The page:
The horrific story of Emmitt Till is widely known. A 14-year-old African American Emmett Till was brutally murdered after allegedly hitting on a white woman in Mississippi in the summer of 1955. According to the FBI, around August 28, 1955, Till was kidnapped from his uncle’s home before being beaten and shot in the head. He then had a metal fan tied to his neck with barbed wire before being thrown into the Tallahatchie River. His body was recovered days later.
Two men, Roy Bryant and his half-brother J.W. Milam, were acquitted of Till’s murder by an all-white, all-male jury, and no other person was ever indicted or prosecuted for involvement in the crime. The FBI says Bryant and Milam later confessed all of the details of their crime to a magazine journalist, but they did not face any consequences.
The story comes with a startling, defiant twist, as Till’s mother Mamie Till Bradley chose to to hold an open casket viewing for her son to ensure that the public was able to see what had been done to him, and Emmett’s face galvanized the Civil Rights movement for years to come.
The story is still capable of providing new insight, both globally and locally, as we saw amidst long overdue racial reckoning in recent years in the and the continued focus on being a more equitable society. Some of that new insight came in the form of new information. While searching a courthouse in Mississippi’s Leflore County in June, a team including members of the Till family unearthed a warrant meant for a “Mrs. Roy Bryant.” That’s Carolyn Bryant, the white woman who claimed Till whistled at her in a grocery store, spurring the most infamous lynching in U.S. history. The current Leflore County circuit clerk verified the warrant’s legitimacy, according to The Associated Press.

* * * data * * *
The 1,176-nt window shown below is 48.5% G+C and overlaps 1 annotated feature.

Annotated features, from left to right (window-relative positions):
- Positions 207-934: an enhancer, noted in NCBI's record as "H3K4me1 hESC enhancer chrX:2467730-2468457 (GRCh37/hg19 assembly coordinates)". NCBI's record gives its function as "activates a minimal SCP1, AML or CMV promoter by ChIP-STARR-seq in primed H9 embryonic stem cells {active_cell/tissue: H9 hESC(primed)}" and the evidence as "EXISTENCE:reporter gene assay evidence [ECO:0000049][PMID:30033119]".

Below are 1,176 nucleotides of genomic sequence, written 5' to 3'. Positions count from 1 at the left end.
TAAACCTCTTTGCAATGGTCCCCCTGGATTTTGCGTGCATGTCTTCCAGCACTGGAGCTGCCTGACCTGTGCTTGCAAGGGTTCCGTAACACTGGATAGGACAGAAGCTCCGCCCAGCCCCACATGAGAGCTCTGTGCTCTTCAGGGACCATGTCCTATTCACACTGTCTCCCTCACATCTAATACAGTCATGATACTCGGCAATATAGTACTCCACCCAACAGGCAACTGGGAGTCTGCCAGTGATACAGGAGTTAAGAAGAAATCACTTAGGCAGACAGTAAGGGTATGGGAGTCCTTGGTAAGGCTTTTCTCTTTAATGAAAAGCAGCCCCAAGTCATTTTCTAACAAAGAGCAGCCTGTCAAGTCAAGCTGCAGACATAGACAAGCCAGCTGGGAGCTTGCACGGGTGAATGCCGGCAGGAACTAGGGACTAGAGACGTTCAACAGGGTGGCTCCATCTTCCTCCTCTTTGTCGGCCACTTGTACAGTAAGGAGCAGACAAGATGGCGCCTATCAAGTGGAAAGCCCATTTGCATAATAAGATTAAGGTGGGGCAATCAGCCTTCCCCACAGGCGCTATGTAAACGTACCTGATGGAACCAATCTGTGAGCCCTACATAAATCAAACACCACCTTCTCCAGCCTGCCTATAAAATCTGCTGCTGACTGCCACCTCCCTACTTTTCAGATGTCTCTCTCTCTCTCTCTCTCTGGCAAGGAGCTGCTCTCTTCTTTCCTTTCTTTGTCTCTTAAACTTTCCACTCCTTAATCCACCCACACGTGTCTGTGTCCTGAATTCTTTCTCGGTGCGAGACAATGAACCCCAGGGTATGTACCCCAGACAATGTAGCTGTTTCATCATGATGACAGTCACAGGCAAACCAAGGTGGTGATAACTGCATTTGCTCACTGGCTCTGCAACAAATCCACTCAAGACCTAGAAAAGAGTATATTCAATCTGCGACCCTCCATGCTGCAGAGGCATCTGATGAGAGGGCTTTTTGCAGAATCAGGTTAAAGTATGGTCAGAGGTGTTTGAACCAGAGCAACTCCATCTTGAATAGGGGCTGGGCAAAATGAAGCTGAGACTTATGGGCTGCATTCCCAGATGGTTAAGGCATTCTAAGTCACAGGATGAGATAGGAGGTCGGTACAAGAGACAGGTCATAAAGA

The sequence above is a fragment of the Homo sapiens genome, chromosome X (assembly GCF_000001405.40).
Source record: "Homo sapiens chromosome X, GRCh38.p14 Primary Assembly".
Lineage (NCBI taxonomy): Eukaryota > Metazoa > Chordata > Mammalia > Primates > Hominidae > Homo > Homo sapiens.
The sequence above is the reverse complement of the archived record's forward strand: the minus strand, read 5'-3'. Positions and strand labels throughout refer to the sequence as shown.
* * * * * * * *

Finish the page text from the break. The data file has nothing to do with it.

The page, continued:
Much more insight came this week from director-screenwriter Chinonye Chukwu, who Mill Valley Film Fest lovers might remember as the director of the MVFF film Clemency starring Alfre Woodward in 2019. Chukwu was joined on stage by Danielle Deadwyler, who plays Till’s mother, Mamie Till Mobley.
“It’s a powerful choice, revealing the journey of a mother for whom grief becomes action—and whose action changes history,” MVFF Director of Programming Zoe Elton says, who calls Deadwyler’s performance as Till Mobley brilliant. She leads a cast that includes including Jalyn Hall, who exudes a confident charisma as Emmett, Whoopi Goldberg, and Frankie Faison, Elton says.
“Chukwu seemed to empower her cast to go deep in an incredibly truthful way, creating a breathtaking drama that confirms all the promise of her earlier work with sure-handed artistry and insight,” Elton says. “The emotional integrity of the cast is a great counterpoint to the wonderfully cinematic experience that she creates, with a confidence and style that recalls classic American film. This is a story both timeless and timely, as full of love as it is of grief.”
Chukwu walked the red carpet and was honored after the screening of the film this week.